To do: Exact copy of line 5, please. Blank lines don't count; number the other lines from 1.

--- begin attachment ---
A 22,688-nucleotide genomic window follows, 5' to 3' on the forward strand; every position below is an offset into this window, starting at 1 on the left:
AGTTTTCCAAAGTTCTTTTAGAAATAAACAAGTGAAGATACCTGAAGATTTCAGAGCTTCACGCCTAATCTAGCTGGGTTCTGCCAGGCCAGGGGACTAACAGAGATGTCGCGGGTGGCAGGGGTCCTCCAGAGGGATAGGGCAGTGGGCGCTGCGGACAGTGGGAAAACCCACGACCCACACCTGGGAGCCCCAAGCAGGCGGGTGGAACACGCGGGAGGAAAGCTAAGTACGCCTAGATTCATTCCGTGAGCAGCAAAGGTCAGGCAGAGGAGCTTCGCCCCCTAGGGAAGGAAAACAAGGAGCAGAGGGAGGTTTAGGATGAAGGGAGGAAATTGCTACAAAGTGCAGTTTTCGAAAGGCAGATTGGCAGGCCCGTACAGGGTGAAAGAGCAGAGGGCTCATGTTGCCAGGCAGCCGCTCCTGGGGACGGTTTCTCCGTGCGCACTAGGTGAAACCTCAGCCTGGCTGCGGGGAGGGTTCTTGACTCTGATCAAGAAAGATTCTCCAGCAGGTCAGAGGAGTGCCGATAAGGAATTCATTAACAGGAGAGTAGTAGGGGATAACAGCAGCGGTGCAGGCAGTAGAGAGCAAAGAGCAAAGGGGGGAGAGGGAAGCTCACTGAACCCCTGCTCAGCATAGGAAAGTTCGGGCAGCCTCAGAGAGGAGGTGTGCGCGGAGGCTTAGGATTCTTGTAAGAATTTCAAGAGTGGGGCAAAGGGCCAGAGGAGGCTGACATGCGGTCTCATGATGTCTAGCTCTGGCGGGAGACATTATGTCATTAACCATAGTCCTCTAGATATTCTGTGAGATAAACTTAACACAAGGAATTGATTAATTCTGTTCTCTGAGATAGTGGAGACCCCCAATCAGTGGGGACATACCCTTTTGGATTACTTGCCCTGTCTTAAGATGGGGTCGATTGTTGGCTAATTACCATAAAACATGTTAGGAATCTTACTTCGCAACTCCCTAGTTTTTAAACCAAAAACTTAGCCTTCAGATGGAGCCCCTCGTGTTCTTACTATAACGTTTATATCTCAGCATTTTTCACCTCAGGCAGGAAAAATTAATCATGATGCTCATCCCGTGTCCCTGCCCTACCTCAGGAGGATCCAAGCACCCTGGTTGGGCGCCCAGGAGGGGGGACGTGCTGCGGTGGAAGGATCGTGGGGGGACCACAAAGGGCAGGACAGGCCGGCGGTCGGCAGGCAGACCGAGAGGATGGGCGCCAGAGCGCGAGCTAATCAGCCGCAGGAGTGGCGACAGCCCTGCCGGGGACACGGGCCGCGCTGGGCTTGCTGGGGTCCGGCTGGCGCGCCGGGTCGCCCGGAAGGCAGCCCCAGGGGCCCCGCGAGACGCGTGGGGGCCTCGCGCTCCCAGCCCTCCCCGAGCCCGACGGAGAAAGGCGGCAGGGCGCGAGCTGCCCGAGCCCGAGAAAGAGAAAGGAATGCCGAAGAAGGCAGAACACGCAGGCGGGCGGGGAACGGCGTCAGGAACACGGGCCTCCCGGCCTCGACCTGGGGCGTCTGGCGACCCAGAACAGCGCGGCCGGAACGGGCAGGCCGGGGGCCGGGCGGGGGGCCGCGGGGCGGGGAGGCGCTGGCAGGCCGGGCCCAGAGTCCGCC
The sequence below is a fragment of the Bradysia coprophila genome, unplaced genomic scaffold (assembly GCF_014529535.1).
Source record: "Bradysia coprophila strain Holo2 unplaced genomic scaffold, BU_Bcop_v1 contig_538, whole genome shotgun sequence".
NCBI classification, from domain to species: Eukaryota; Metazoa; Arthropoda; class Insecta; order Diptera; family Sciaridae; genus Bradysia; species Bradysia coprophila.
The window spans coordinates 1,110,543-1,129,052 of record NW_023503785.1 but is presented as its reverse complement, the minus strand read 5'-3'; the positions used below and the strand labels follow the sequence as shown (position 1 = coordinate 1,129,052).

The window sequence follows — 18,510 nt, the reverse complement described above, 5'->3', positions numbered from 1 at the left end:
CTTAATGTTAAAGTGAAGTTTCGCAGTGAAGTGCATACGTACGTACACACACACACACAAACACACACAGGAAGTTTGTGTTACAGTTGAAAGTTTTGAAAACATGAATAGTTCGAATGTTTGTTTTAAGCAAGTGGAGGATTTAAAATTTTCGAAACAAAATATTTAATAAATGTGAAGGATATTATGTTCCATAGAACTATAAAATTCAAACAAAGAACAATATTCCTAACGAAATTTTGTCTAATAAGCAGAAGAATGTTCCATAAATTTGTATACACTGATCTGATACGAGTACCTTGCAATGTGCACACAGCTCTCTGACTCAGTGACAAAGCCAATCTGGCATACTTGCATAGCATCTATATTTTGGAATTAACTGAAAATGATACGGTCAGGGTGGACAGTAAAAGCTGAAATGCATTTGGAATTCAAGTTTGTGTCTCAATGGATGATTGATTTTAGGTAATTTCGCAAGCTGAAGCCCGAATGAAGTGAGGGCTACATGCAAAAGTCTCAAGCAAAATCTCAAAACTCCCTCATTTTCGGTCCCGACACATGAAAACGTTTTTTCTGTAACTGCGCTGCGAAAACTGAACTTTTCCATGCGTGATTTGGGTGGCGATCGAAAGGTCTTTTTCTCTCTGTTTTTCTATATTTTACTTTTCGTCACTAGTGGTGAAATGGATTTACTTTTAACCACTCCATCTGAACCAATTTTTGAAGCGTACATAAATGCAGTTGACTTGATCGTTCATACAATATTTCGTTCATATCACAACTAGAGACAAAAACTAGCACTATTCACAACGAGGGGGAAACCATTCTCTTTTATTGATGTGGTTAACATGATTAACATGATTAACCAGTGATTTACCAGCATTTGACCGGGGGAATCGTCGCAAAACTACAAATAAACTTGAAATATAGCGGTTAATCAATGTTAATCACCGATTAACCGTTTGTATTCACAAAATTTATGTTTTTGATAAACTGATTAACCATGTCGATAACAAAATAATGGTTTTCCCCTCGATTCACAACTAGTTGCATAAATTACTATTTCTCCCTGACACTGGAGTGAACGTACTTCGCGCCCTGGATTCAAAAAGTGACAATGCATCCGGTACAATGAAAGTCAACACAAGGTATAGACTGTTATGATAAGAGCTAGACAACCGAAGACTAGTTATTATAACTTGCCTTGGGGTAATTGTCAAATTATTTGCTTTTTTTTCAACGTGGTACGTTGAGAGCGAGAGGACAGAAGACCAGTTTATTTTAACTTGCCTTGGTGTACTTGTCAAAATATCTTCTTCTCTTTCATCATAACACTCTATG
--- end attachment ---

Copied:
NCBI classification, from domain to species: Eukaryota; Metazoa; Arthropoda; class Insecta; order Diptera; family Sciaridae; genus Bradysia; species Bradysia coprophila.